As knowledge of the benefits of medical marijuana increases, a cannabis reschedule seems likely in 2017. The biggest obstacle is political opposition and existing legislation against the use of medical marijuana. Will 2017 be the year that the U.S. becomes fair towards the medical marijuana industry?
In an interview with CBS news in 2015, U.S. Surgeon General Vivek Murthy suggested how cannabis can be helpful for some medical conditions, and that science should dictate the United States’ policy on the matter. In August of 2016, the Obama administration denied two petitions; the first by a New Mexico health provider and a second one by two Democratic governors, to reschedule cannabis and how it treats cannabis under federal drug control laws. The decision was based on a “scientific and medical evaluation” conducted by the US Food and Drug Administration at the request of the DEA, which declared cannabis has “no currently accepted medical use and a high potential for abuse.”
While both the Department of Health and Human Services (HHS) and DEA raised concerns about the abuse potential of cannabis, the critical basis for this decision remains the same, neither HHS nor DEA found that cannabis has a currently accepted medical use in the United States. Despite the fact that the U.S. Patent Office has issued patent #6630507 to the Health and Human Services, filed on February 2nd 2001. The patent lists the use of cannabinoids found within the cannabis sativa plant as useful in certain neurodegenerative diseases such as Alzheimer’s, Parkinson’s, and HIV dementia.
In a letter to the petitioners, Rhode Island Gov. Gina Raimondo, Washington Gov. Jay Inslee and New Mexico nurse practitioner Bryan Krumm, the DEA said doctors are responsible for treating patients, but the FDA makes decisions about drug safety: “Simply put, evaluating the safety and effectiveness of drugs is a highly specialized endeavor.” It’s worth noting that the DEA accepts Marinol (dronabinol) is an FDA-approved synthetic cannabinoid and it was placed in Schedule III in 1999.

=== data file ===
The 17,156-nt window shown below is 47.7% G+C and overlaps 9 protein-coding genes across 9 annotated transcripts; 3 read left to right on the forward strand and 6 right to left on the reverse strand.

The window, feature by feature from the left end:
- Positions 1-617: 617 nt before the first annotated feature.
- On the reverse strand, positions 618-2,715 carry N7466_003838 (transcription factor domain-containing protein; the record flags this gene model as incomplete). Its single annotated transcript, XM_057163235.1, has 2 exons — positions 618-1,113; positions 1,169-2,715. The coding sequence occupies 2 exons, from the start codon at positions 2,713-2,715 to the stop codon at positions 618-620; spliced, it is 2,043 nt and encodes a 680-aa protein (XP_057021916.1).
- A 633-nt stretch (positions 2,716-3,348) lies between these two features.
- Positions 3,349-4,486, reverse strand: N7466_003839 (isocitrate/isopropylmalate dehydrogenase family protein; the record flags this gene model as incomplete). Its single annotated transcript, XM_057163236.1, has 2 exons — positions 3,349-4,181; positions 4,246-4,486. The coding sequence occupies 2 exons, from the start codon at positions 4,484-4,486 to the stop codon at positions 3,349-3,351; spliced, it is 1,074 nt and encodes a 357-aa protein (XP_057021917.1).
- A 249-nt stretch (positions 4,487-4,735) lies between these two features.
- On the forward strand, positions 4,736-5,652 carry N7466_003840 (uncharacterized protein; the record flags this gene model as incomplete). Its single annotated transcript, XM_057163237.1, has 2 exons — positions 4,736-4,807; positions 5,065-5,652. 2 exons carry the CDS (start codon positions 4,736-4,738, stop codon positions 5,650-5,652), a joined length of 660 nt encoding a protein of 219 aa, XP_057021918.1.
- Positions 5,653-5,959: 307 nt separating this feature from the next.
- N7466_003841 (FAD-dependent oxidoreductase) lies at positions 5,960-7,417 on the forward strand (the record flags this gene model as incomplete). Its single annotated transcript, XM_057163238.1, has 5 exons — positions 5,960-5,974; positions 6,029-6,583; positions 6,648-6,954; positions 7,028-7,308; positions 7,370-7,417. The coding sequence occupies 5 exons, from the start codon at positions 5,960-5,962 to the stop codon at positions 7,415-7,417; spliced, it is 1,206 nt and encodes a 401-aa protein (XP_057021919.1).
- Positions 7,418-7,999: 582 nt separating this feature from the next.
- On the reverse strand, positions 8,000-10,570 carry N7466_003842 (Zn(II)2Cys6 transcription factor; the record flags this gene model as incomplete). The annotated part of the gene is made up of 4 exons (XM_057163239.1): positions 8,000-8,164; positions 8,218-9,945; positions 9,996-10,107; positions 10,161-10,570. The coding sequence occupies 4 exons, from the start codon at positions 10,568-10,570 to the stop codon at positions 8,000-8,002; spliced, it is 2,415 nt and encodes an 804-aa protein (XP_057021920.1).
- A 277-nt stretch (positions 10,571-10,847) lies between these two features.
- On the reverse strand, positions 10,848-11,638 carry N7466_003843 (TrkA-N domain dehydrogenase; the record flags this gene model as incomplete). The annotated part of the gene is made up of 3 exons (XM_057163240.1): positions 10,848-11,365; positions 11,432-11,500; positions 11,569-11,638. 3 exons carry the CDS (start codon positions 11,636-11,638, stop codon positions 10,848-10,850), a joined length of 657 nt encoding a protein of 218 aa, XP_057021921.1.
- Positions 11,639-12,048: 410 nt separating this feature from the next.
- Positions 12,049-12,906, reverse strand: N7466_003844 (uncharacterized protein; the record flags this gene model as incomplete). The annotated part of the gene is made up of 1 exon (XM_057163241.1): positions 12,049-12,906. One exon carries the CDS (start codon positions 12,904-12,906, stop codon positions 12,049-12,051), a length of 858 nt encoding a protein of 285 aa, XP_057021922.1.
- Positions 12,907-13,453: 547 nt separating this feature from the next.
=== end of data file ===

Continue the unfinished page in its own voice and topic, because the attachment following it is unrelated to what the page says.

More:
What stands in the way of a broad role for medical science in cannabis policy is the Controlled Substances Act. Under this law, cannabis is listed as a Schedule I substance, meaning the government claims it has a high potential for abuse and no current accepted medical use. Substances classified in Schedules II-V are still subject to varying degrees of control, but have a recognized medical use and may be dispensed with a prescription under certain circumstances. They are also subject to robust research, testing, and manufacture. For cannabis to enjoy the same benefits, it would need to be rescheduled.
Critics of the DEA have pointed out that cannabis researchers are caught in a Catch-22. In order to have more research, scientists need to do more studies. But in order to do that, their studies must be approved by federal agencies, including the DEA, the FDA and occasionally the National Institute on Drug Abuse, the largest public funder of cannabis research.
The NIDA currently contracts with the University of Mississippi, which has held the sole license to grow research-grade cannabis in the entire country since 1968. Any US study that looks at cannabis needs to get its strains from the institute, whose mission isn’t to prove efficacy of the drug but rather its harm and abuse potential.
“Science has been shackled by politics for decades. Controlled trials couldn’t be done without begging NIDA,” said Dr. Sue Sisley, a psychiatrist formerly with the University of Arizona. Sisley says she was let go from the university because of her research into cannabis. In April 2016, the DEA approved Sisley’s proposal to study the effectiveness of cannabis to treat PTSD in veterans. It is the first such study in the country.
There are two ways by which the scheduling of cannabis can be changed: congressional action and administrative action. Congress has the power to reschedule cannabis, either through new legislation specific to cannabis or through tailored amendments to the Controlled Substances Act. The first bill that proposed to move cannabis from Schedule I to Schedule II was introduced by republican Representative Stewart McKinney from Connecticut in 1981. Similar bills have been introduced perennially since then, most recently by republican Rep. H. Morgan Griffith of Virginia (H.R. 4498), all of which died in committee. In 2011, Reps. Ron Paul (R-TX) and Barney Frank (D-MA) introduced a bill to remove cannabis from the schedules entirely “de-scheduling” it, which also died in committee.
President Obama has contended that rescheduling cannabis is a job for Congress, while others rightly argue the administration has the authority to do so unilaterally. It is ironic that the president, who is so often criticized for overreaching his authority, is shrinking from the administrative power that Congress has granted him. Going back to 1961 to present day, 11 US Surgeons General were asked their views on medical cannabis and only two of them had a negative stance-David Satcher(appointed by President Clinton) and C. Everett Koop (appointed by President Reagan) .